The Note: Biden plays to purple amid deep reds and blues

Six weeks out, the Democratic nominee is playing toward a quieter middle

The TAKE with Rick Klein

One side will have the votes. One side will have a grand argument to take to voters. Both sides are already fired up about it.

Yet in this charged political environment, which now includes the fervor around replacing a Supreme Court justice six weeks before Election Day, the Democratic nominee for president is playing toward a quieter middle.

"He forgot us," Biden said Monday, speaking in a Wisconsin county that voted for Trump by nearly 20 points in 2016. "You will be seen, heard and respected by me."

To some Democrats, it may look and feel like Biden is pulling punches while Republicans detonate a political arsenal. Still, it's worth remembering how consistently Biden has been proven right about the mood of the broader electorate this year.

Biden has been noting Trump's talent in changing the subject, and Ginsburg's passing gives him an easy way to play toward divisions.

Biden's calculation is that now, with some 200,000 Americans dead from COVID-19, and the economy not close to where it was, voters will have longer memories than the political conversation might suggest.

The RUNDOWN with MaryAlice Parks

In the celebration of her death, Ginsburg again proves how groundbreaking her life was.

Then on Friday, Ginsburg will also become the first woman ever to lie in state at the U.S. Capitol.

Civil rights icon Rosa Parks was lain "in honor" at the Capitol in 2005.

It might seem surprising that while 34 men have been honored this way since 1852, no women have yet. Of course, it is an honor reserved for public officials of the highest distinction. Ginsburg's death reminds us that any semblance of near-gender parity in Washington is barely a generation old.

The country has never seen a female president or female Senate majority leader. Ginsburg was only the second woman to be appointed to the Supreme Court. The decision to honor her this way was, fittingly, made by the first female speaker of the House.

The TIP with Averi Harper

In a discussion of Ginsburg's death, Harris told April Ryan of American Urban Radio on an Instagram livestream that she wanted to focus on celebrating Ginsburg's life before wading into who will be her replacement.

"Let's first -- let's start like dignifying and commemorating the life," said Harris. "I obviously sit on the Senate Judiciary Committee and the United States Senate has a statutory -- the Constitutional responsibility to advise and consent on these nominations."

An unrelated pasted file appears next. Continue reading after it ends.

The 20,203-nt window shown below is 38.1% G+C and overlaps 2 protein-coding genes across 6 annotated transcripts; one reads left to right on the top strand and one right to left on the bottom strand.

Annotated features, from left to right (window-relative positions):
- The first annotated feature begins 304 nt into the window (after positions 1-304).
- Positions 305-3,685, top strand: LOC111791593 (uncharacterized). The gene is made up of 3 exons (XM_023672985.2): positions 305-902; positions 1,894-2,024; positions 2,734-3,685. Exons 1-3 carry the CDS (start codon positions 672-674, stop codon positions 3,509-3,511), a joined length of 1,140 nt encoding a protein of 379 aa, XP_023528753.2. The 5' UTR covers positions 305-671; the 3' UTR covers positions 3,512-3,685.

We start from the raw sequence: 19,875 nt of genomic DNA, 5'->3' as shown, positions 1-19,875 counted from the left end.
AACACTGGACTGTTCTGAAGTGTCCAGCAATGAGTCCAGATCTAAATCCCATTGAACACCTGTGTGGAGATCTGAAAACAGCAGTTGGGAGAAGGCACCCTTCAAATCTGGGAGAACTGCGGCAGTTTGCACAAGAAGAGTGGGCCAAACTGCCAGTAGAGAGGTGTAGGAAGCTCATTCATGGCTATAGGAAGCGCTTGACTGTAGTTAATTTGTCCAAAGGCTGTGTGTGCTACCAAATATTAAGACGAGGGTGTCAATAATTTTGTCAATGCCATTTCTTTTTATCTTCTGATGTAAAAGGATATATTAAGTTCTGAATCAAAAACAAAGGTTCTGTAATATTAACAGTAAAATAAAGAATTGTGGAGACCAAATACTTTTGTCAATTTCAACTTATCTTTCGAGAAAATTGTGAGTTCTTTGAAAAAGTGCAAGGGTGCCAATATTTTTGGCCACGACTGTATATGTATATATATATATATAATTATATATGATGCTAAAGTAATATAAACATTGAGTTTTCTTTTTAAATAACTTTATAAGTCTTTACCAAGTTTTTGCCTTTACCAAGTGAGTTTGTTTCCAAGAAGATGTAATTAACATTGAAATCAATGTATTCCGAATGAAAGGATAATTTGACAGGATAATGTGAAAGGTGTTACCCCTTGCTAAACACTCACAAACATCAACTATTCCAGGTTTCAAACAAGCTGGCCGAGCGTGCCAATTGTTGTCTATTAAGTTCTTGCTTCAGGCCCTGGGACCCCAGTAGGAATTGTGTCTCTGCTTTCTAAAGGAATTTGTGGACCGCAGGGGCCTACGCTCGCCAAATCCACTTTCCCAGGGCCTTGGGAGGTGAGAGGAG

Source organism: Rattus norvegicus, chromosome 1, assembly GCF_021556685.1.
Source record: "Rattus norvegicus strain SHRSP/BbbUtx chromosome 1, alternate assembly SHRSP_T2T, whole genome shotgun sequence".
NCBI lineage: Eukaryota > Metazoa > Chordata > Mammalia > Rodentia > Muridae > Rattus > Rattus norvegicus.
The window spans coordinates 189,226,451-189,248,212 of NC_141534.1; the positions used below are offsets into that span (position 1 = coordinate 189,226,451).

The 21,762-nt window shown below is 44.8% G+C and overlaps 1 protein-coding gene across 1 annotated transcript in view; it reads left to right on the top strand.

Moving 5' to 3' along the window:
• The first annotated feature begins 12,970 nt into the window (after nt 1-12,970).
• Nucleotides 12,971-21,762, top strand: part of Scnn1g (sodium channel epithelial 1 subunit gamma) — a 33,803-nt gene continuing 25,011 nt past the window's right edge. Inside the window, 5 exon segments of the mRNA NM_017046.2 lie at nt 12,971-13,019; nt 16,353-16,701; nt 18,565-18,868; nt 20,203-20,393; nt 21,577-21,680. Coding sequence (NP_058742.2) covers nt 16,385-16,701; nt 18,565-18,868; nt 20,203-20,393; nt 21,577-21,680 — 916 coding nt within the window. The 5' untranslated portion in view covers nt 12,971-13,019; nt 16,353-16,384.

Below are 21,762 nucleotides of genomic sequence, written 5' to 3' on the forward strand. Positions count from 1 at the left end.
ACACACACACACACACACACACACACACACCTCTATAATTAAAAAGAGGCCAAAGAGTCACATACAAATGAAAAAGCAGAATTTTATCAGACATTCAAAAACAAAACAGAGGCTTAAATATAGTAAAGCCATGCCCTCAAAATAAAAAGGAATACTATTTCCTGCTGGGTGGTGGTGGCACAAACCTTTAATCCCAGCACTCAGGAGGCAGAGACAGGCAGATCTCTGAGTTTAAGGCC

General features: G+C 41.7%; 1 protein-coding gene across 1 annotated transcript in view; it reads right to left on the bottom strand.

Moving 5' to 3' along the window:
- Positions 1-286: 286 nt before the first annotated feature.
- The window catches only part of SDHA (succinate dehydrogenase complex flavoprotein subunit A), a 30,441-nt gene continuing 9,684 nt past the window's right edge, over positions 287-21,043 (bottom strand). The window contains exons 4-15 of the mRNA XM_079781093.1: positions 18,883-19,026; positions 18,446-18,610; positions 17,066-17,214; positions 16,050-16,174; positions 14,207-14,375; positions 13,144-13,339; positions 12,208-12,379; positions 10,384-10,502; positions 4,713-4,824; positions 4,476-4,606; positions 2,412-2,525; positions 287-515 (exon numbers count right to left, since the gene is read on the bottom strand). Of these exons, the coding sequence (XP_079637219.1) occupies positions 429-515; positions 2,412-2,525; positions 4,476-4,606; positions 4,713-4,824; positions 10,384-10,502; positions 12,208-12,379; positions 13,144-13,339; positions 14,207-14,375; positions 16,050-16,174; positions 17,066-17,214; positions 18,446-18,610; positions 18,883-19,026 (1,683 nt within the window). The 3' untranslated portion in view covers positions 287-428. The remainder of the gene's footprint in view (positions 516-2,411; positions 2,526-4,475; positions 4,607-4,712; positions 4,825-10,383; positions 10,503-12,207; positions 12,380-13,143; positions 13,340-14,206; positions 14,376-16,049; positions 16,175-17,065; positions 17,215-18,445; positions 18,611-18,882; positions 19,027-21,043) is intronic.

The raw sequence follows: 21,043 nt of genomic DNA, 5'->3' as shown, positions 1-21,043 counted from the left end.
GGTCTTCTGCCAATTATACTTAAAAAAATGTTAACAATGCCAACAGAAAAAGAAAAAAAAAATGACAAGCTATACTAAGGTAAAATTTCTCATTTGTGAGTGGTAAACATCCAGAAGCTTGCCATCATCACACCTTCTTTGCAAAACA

It's a role she's familiar with -- Harris' sharp questioning of Justice Brett Kavanaugh made headlines before his controversial confirmation. The campaign hasn't made clear how she would split her time between Capitol Hill and the campaign trail if a hearing were called, but both Biden and Harris have said that the next president should nominate the next justice. The campaign has largely centered the significance of the Supreme Court pick on health care, arguing that the fate of the Affordable Care Act will depend on who fills Ginsburg's chair.


FiveThirtyEight complied a state-by-state guide of how to vote amid the COVID-19 pandemic this year. Click on your state for information about early voting, voting by mail and everything else you'll need to know before Election Day.


ABC News' "Start Here" Podcast. Tuesday morning's episode features ABC News Chief White House correspondent Jonathan Karl, who tells us about who President Donald Trump has in mind to fill Justice Ruth Bader Ginsburg's Supreme Court seat. ABC News' Anne Flaherty explains the latest controversy at the Centers for Disease Control and Prevention over COVID-19 guidance. And WIRED reporter Louise Matsakis brings us up to speed on a potential TikTok deal with Walmart and Oracle.

FiveThirtyEight Politics Podcast. So far, two Republican senators -- Susan Collins and Lisa Murkowski -- have announced their opposition to filling the Supreme Court seat that once belonged to Justice Ruth Bader Ginsburg before the 2020 election takes place. In this installment of the FiveThirtyEight Politics podcast, the crew discusses the political calculations for both Republicans and Democrats over how to proceed in replacing Ginsburg. They also look at the dynamics at play in key Senate races in Maine, Iowa and Arizona.


  • It is National Voter Registration Day.
  • Chelsea Clinton will appear on ABC's "The View."
  • Treasury Secretary Steven Mnuchin and Federal Reserve Chairman Jerome Powell are scheduled to testify before the House Financial Services Committee at 10:30 a.m.
  • Vice President Mike Pence will host a campaign rally in Gillford, New Hampshire, at 3 p.m.
  • President Donald Trump hosts a campaign rally at the Pittsburgh International Airport in Moon Township, Pennsylvania, at 7 p.m.
  • Former Vice President Joe Biden attends virtual Biden for President finance events.
  • Sen. Kamala Harris tours small businesses in Flint, Michigan. After she travels to Detroit and participates in a roundtable conversation with Black men. Finally, she participates in a voter registration event.
  • Jill Biden will launch the "Turn Up and Turn Out the Vote Virtual Bus Tour" with Rep. Frederica Wilson at 4:15 p.m. in South Florida and also campaigns virtually in Erie, Pennsylvania.
  • Doug Emhoff campaigns virtually in Colorado.
  • Download the ABC News app and select "The Note" as an item of interest to receive the day's sharpest political analysis.

    The Note is a daily ABC News feature that highlights the day's top stories in politics. Please check back tomorrow for the latest.

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